The Highways and Byways of this sceptered isle offer a magnificent range of experiences.

These usually have three lanes. The innermost, or lane one, is reserved for lorries and caravans. As a result, this lane is usually almost always empty. Do not be tempted to use this lane, except for overtaking vehicles in the middle lane that will not cede your passage. Lorries and caravans should not stray into the other lanes, but often do. If you do encounter one straying from its appointed place, be sure to let the driver know of his error.
The middle lane, or lane two, is the cruising lane for cars. Resist all pressures to move into the slow lane as to do so would put you at a disadvantage.
The outer, or third, lane is the fast lane. This is the goal for all drivers of merit. With the power of modern brakes and the advantage of your reflexes and skills there is no longer any need for the old-fashioned concept of braking distance. Indeed, with a relative speed between vehicles of only a few miles per hour, the proper separation would be a matter of inches.
When joining the third lane, therefore, any gap as long as your car is sufficient. There is a challenge in this for the sporting man. If a gap is chosen that is shorter than the length of one?s car a wave of braking may be started in the following vehicles. Done well, this results in a rare opportunity to use the internal mirror to watch the firework display of fragments from the mistakes of less competent drivers.
When one has joined the third lane, one may find that one?s progress is blocked by others. This is where one?s mettle is tested. Take a position as close behind the vehicle as possible, and use one?s horn, headlights and physical gestures to persuade them to move into the cruising lane. If this is impossible, then take the opportunity to make telephone calls, read maps or use your electronic diary.
Motorways are joined by using a slip road. The correct way to use one of these is to move out to the right, overtake any lesser traffic on the slip road, and put oneself into the prime position. You then have priority over vehicles in the slow lane.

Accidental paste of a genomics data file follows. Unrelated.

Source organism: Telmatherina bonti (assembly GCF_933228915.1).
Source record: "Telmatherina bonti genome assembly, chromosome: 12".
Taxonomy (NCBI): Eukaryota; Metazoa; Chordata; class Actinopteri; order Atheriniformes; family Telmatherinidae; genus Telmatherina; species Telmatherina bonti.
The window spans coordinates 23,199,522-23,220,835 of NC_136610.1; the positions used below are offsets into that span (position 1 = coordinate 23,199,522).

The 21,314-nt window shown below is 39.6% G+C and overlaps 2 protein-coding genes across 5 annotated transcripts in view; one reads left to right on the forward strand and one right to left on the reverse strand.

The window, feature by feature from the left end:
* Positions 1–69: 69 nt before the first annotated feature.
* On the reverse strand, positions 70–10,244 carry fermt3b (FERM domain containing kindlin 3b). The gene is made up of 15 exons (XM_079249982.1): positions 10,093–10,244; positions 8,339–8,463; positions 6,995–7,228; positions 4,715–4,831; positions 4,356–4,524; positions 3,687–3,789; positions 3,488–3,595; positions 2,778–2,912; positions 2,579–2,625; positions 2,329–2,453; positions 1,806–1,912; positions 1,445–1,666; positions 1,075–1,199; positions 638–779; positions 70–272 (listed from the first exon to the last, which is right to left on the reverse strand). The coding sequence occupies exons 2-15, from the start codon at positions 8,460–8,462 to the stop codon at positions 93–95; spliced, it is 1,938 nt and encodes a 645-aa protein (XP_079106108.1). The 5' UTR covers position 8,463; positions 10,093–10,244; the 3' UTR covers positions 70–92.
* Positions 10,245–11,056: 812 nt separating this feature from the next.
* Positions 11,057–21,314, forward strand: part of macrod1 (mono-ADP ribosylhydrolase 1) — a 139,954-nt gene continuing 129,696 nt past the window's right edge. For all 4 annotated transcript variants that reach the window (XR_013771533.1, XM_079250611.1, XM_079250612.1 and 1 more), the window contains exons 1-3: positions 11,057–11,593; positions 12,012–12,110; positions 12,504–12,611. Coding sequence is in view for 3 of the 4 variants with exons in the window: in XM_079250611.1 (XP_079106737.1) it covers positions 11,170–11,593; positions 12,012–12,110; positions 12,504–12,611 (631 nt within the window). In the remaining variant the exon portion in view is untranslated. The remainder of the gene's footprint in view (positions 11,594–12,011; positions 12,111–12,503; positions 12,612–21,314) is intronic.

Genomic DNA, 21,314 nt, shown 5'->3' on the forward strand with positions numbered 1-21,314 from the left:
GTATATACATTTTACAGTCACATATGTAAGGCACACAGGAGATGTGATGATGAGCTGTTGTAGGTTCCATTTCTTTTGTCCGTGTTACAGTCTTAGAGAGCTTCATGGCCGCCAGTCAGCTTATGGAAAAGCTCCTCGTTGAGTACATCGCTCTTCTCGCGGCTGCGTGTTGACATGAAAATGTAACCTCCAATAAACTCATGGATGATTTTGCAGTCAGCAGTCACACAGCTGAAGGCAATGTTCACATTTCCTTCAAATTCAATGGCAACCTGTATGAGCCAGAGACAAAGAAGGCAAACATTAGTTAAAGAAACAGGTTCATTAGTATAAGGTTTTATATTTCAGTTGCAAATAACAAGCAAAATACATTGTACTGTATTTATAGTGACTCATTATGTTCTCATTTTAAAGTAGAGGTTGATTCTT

Country lanes are the glory England, but are often spoiled by farm machinery and debris. Four wheels give you the ability to ignore the conditions. Drive fast as you have four good tyres and ABS. If the unforeseen should occur, you also have airbags and insurance.
It is on winding roads that the failings of motorcycles are best seen. A motorcycle closing from behind will be seen to weave from one side of the lane to the other through corners. It is your duty to ensure that the rider is slowed to a safe and sensible speed and prevented from passing you if you are unsure of the conditions ahead.

In counterpoint, our towns and cities are the darker side of modern, egalitarian England. Frequently choked with traffic, one is driven to frenzy with frustration in trying to get to the scarce parking spaces left in these inner-city hells. It is here that the buzzing gnat, the stinging venomous banshee of the motorcycle, can bring one to the brink of apoplexy.
Motorcycles are slim and agile, and can slip between the lines of waiting cars. This is obviously illegal, but the Police Constable is these days either counselling drug-dealers or wielding speed guns at innocent drivers. As a result, one can expect one?s wing mirrors to be smashed off and one?s paintwork to be ravaged by dayglo-clad couriers and wobbling old women on scooters. The frustration is compounded because these banes can often accelerate away before one has had the opportunity to exact vengeance.
For relief, one must attack their weaknesses. Motorcycles, filtering between lines of cars, are particularly vulnerable to subtle movements to close the gap, or more obvious ploys such as opening the car door. Motorcyclists who stop must put a foot down, presenting ample opportunity to park on it.